Pope: Christmas in a time of crisis, a time of the Spirit, a time of growth
Do not judge the Church "hastily on the basis of the crises caused by scandals past and present,” nor use categories like left and right, or “confuse crisis with conflict” that “helps to create or consolidate certain elitist attitudes and ‘cliques’”.
Vatican City (AsiaNews) - The time of crisis is "a time of the Spirit", part of God's plan, to which we can look with the confidence that things are about to take on a new form.
This also applies to the Church, which should not be judged "hastily" on the basis of the "crises caused by the scandals past and present" and its reform cannot be like “putting a patch on an old garment", but rather like clothing the “Body with a new garment”, the body of Christ, “so that it is clear that the grace we possess does not come from ourselves but from God.”
In order to do this, Pope Francis warns the Roman Curia and the College of Cardinals – whom he met today for the traditional exchange of Christmas greetings, “not to confuse crisis with conflict” which “always creates discord and competition” and causes a “loss of the sense of our common belonging [and] helps to create or consolidate certain elitist attitudes and ‘cliques’ that promote narrow and partial mind-sets that weaken the universality of our mission.”
“The first evil that conflict leads us to, and which we must try to avoid, is gossip.”, which “traps us in an unpleasant, sad and stifling state of self-absorption. It turns crisis into conflict.”
“This is the Christmas of the pandemic, of the health, economic, social and even ecclesial crisis that has indiscriminately struck the whole world.” Francis highlights the “value” of crises. Biblical prophets went through crises, from Abraham to Moses, as did Jesus – in the desert, in Gethsemane, on the cross – and Saint Paul.
“Those who fail to view a crisis in the light of the Gospel simply perform an autopsy on a cadaver. They see the crisis, but not the hope and the light brought by the Gospel. We are troubled by crises not simply because we have forgotten how to see them as the Gospel tells us to, but because we have forgotten that the Gospel is the first to put us in crisis.”
For Francis, the Church is central. “The Church is always an earthen vessel, precious for what it contains and not for how it looks. [. . .] These days it seems evident that the clay of which we are made is chipped, damaged and cracked. We have to strive all the more, lest our frailty become an obstacle to the preaching of the Gospel rather than a testimony to the immense love with which God, who is rich in mercy, has loved us and continues to love us (cf. Eph 2:4).”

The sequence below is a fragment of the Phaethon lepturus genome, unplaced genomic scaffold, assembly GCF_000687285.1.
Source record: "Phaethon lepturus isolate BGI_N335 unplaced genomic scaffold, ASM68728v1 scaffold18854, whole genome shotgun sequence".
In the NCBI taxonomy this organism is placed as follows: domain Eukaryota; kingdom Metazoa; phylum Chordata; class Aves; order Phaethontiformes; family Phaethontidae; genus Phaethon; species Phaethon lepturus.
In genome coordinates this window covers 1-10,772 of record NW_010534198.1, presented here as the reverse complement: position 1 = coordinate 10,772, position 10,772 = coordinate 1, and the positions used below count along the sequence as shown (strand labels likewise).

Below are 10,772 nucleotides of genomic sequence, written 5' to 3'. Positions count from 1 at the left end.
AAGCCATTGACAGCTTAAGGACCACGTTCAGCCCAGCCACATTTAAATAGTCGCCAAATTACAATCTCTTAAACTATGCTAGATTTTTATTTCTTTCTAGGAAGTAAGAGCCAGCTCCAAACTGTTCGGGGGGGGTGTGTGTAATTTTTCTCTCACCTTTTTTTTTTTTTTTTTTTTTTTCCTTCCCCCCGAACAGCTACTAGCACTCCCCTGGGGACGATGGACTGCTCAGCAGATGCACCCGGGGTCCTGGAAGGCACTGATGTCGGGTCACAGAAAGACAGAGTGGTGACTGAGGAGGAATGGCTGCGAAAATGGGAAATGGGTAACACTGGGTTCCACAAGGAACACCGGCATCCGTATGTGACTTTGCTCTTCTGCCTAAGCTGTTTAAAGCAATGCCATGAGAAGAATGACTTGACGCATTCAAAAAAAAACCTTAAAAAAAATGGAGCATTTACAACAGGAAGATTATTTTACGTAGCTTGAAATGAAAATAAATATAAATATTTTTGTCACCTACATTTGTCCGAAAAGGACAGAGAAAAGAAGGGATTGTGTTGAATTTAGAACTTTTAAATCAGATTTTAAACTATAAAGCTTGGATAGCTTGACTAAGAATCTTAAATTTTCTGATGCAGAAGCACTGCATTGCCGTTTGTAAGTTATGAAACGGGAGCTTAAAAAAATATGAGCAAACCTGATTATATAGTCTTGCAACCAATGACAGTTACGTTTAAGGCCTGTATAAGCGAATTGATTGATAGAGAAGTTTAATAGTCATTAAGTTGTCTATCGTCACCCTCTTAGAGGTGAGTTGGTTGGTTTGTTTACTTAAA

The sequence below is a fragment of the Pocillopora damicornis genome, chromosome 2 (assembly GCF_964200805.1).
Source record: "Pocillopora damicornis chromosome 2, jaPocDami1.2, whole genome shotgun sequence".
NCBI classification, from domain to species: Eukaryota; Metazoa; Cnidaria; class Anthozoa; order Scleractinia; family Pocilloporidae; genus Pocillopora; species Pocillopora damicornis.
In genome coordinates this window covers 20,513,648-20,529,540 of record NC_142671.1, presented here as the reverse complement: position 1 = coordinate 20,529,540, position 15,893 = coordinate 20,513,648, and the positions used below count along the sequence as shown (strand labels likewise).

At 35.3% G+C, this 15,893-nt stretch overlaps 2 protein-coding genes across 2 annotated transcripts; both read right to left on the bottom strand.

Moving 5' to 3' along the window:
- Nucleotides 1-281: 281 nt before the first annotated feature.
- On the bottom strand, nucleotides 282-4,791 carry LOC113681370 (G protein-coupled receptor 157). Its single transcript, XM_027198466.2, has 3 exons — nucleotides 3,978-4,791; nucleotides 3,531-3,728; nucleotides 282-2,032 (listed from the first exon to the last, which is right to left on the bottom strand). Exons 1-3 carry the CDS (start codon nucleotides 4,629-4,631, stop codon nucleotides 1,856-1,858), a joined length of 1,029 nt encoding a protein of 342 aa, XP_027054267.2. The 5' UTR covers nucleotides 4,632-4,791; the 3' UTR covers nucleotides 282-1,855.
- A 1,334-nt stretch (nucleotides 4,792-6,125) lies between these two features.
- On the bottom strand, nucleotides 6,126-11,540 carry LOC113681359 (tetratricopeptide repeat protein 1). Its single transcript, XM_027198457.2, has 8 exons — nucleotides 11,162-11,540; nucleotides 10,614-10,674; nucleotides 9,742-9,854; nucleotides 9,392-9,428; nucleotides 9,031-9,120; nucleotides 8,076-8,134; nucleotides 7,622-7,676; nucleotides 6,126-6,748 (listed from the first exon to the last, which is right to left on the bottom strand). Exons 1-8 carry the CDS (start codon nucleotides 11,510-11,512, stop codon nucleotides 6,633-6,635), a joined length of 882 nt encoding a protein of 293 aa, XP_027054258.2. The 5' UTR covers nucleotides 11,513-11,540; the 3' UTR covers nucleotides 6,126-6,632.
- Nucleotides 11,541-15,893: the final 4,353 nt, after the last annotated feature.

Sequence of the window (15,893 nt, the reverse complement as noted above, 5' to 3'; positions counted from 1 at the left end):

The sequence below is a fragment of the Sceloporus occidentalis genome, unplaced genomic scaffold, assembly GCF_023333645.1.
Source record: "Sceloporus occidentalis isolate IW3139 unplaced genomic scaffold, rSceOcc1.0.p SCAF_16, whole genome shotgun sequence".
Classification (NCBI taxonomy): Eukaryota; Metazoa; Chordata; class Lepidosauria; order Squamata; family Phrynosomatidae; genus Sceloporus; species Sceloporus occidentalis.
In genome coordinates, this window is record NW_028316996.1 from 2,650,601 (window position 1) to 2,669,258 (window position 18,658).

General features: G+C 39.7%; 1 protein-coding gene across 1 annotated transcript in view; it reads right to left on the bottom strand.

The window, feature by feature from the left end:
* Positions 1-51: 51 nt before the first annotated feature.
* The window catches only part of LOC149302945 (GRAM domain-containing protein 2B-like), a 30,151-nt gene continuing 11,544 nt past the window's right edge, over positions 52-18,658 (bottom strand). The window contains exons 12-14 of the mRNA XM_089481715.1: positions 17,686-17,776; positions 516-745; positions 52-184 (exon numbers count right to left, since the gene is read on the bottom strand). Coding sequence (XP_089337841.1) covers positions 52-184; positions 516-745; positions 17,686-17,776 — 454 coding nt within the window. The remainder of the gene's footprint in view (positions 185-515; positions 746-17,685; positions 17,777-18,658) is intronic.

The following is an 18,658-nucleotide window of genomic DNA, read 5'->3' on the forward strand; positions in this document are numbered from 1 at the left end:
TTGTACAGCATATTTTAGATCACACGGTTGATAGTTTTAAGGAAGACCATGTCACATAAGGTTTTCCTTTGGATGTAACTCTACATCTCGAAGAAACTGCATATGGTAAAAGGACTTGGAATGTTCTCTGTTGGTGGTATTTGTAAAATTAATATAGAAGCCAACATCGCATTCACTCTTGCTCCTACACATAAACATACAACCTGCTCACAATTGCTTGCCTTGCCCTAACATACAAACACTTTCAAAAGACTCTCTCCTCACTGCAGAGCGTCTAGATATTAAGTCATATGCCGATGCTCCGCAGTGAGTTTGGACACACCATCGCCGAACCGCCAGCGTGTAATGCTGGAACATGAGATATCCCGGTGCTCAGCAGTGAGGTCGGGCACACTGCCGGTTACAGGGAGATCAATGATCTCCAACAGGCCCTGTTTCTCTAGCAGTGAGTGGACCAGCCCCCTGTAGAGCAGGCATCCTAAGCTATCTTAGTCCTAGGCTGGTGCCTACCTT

“When the Church is viewed in terms of conflict – right versus left, progressive versus traditionalist – she becomes fragmented and polarized, distorting and betraying her true nature. She is, on the other hand, a body in continual crisis, precisely because she is alive. She must never become a body in conflict, with winners and losers, for in this way she would spread apprehension, become more rigid and less synodal, and impose a uniformity far removed from the richness and plurality that the Spirit has bestowed on his Church.
“The ‘old’ is the truth and grace we already possess. The ‘new’ are those different aspects of the truth that we gradually come to understand. No historical form of living the Gospel can exhaust its full comprehension. There are those words from the fifth century: ‘Ut annis scilicet consolidetur, dilatetur tempore, sublimetur aetate’: that is what tradition is, and how it grows.
“If we let ourselves be guided by the Holy Spirit, we will daily draw closer to “all the truth” (Jn 16:13). Without the grace of the Holy Spirit, on the other hand, we can even start to imagine a “synodal” Church that, rather than being inspired by communion with the presence of the Spirit, ends up being seen as just another democratic assembly made up of majorities and minorities. Like a parliament, for example: and this is not synodality. Only the presence of the Holy Spirit makes the difference.
“What should we do during a crisis? First, accept it as a time of grace granted us to discern God’s will for each of us and for the whole Church. We need to enter into the apparent paradoxical notion that “when I am weak, then I am strong” (2 Cor 12:10). We should keep in mind the reassuring words of Saint Paul to the Corinthians: “God is faithful, and he will not let you be tempted beyond your strength, but with the temptation will also provide the way of escape, that you may be able to endure it” (1 Cor 10:13).
“It is essential not to interrupt our dialogue with God, however difficult this may prove. Praying is not easy. [. . .] Prayer will allow us to “hope against all hope” (cf. Rom 4:18).”
At the end of his address, Francis praised the many in the Curia who are “humble and discreet, free of idle chatter, unassuming, faithful, honest and professional”. Hence, “Allow me to ask expressly of all of you, who join me in the service of the Gospel, for the Christmas gift of your generous and whole-hearted cooperation in proclaiming the Good News above all to the poor (cf. Mt 11:5).
“Let us remember that they alone truly know God who welcome the poor, who come from below in their misery, yet as such are sent from on high. We cannot see God’s face, but we can experience it in his turning towards us whenever we show respect for our neighbour, for others who cry out to us in their need.”
“Let no one wilfully hinder the work that the Lord is accomplishing at this moment, and let us ask for the gift to serve in humility, so that he can increase and we decrease (cf. Jn 3:30).” (FP)